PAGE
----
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Creativity is Dead: Hollywood Is Making a Tetris Film…

This movie deserves to fail.

Michael Cruickshank
Creativity is Dead: Hollywood Is Making a Tetris Film…© 2018 Flick - Kichigai Mentat

It would not be an overstatement to suggest that the quality of films being put out by Hollywood in recent years (and decades) has dropped significantly. While in the past most features were original stories, now we can only choose between a mind-numbing sea of sequels, reboots, comic adaptations, and merchandise tie-ins. But this dynamic is yet to reach its low point…

Reports are now coming in that the rights to a film adaption of Tetris have been purchased, and that the a film is now in production based on the popular video game. While video games have been made into films before, these usually featured some plot or otherwise interesting dynamic which would translate into film, Tetris however does not. The Soviet videogame involves nothing more than the arrangement of blocks into uniform rows, set to 8 bit renditions of Russian folk songs.

Image: © 2014 Wikipedia

Hollywood is completely out of original ideas

Nonetheless, Hollywood studio Threshold Entertainment is working with the Tetris company to make a film out this this basic game. It will take the form of a sci-fi epic, and will probably only feature the block stacking gameplay of the classic game in a tangential way. This may be similar to the Action/Sci-fi/US Navy propaganda film ‘Battleship’ produced in partnership with Hasbro and Universal Studios.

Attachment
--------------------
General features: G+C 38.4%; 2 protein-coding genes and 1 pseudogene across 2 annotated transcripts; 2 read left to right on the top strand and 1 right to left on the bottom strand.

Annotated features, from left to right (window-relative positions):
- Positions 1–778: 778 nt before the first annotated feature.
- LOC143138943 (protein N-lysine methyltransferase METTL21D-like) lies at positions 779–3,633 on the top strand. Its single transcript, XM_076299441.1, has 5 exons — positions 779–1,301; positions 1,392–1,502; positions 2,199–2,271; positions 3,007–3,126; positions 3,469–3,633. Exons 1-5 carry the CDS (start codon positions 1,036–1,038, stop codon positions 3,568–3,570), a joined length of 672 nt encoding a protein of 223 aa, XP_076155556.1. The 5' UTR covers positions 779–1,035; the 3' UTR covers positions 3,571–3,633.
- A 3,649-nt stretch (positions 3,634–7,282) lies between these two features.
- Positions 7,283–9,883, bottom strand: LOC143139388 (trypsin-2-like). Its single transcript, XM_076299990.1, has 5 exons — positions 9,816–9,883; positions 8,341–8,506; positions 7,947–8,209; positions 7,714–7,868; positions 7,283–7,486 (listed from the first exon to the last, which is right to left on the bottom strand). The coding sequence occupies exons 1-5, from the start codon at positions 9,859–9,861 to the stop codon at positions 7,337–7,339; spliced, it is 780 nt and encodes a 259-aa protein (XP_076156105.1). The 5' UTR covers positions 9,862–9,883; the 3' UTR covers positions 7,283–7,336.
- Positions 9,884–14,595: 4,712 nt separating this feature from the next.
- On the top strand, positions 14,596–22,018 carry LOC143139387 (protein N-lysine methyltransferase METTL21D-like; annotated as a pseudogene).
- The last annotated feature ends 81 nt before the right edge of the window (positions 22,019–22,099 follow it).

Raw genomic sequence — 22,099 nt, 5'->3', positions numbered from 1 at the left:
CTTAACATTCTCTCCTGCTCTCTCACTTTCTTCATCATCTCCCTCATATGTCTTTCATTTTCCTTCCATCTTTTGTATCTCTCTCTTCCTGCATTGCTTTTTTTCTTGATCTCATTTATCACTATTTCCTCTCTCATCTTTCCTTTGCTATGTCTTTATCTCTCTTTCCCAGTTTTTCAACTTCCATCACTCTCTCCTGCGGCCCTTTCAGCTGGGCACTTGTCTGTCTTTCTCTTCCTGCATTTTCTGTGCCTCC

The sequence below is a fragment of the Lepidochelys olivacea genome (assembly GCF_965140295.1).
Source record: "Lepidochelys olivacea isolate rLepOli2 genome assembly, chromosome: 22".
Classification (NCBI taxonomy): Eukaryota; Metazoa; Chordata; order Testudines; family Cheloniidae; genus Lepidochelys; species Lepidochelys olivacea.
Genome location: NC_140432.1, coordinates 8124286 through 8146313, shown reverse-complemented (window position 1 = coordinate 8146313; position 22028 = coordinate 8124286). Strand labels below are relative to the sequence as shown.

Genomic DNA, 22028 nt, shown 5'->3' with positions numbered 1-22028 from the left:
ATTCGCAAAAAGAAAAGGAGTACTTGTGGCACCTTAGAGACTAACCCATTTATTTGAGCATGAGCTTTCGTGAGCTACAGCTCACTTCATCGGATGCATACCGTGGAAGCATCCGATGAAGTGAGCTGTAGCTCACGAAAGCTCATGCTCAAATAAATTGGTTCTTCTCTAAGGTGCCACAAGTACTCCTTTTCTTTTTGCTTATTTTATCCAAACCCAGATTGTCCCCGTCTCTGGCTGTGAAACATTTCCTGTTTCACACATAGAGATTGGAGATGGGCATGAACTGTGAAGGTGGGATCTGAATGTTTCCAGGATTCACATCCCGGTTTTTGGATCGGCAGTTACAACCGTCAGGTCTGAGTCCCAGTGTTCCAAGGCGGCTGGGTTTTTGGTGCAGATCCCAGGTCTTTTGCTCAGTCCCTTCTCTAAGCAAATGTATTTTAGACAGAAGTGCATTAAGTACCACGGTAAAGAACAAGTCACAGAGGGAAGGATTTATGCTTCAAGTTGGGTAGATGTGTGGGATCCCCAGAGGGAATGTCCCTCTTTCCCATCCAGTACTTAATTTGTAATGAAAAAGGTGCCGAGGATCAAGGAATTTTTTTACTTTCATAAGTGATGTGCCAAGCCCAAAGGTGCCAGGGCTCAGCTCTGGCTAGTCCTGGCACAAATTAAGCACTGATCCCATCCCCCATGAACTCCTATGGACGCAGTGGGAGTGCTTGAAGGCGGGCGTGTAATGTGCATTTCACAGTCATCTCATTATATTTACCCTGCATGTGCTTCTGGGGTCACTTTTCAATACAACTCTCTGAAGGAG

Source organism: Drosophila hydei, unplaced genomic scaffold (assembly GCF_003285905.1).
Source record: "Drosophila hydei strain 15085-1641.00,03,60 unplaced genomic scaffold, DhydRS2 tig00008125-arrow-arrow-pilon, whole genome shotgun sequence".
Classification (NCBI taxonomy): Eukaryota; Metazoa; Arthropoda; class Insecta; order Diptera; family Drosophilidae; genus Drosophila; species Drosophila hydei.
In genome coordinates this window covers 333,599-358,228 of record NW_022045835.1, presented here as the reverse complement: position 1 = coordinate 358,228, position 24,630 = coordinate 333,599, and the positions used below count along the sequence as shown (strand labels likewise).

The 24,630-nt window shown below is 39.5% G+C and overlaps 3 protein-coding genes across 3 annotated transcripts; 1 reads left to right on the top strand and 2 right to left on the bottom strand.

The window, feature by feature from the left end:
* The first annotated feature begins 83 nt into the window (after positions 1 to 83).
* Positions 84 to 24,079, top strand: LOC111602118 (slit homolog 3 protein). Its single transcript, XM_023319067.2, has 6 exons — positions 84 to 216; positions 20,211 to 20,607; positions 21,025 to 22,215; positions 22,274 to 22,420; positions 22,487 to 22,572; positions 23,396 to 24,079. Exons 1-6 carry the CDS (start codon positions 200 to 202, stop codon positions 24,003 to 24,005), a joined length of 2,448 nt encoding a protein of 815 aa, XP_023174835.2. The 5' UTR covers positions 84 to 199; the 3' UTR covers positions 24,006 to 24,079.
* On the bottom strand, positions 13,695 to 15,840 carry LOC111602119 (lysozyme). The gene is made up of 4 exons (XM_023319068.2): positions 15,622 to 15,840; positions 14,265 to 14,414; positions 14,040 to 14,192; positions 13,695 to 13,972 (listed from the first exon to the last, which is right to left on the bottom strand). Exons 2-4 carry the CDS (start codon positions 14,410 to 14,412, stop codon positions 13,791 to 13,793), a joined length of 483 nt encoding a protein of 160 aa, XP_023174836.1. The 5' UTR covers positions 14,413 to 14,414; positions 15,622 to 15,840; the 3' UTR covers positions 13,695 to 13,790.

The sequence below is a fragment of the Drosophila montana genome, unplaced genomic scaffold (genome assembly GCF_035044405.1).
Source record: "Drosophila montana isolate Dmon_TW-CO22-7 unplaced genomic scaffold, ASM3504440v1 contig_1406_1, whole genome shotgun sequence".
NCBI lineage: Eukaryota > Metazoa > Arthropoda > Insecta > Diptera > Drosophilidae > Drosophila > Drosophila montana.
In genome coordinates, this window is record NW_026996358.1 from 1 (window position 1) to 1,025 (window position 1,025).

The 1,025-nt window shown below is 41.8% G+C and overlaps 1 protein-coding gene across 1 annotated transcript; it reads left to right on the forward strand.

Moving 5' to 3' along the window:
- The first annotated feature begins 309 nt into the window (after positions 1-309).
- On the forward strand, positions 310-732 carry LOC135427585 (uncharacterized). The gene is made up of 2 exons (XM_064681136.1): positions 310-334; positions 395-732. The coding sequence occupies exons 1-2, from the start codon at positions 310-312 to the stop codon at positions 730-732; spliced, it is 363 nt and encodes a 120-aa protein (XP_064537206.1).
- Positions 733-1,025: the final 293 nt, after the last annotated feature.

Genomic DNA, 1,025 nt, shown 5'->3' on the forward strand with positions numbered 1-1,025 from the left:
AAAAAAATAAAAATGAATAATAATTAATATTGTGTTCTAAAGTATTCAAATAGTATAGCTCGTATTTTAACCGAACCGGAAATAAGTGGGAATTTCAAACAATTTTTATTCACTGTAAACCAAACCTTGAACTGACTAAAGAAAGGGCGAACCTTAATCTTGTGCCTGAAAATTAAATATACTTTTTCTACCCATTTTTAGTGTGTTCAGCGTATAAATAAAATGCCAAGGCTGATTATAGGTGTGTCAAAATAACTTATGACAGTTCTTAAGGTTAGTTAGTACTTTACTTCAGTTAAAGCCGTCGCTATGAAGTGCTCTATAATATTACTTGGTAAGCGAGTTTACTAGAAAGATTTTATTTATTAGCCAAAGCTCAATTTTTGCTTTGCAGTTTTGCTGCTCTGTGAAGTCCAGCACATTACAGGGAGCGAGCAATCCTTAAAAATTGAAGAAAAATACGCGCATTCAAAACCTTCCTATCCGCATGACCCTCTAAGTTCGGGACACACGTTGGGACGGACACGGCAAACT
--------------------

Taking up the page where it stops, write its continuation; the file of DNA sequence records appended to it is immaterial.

We hope it won't, but if this film gets made, it proves once and for all that Hollywood is out of ideas, and has created a business where creativity is fundamentally dead. But why are such poor films even being greenlit?

It is likely this film will simply be a banal, low-effort special effects showcase, which while unlikely to make a profit in the box office, will function as a so-called tentpole venture. These ventures usually involve the packaging of an IP through a movie and marketing in order to drive the sales of secondary products, such as toys, video games, books and music. This business model is incredibly successful for film studios and is the primary reason why most movies are just so appallingly bad these days.


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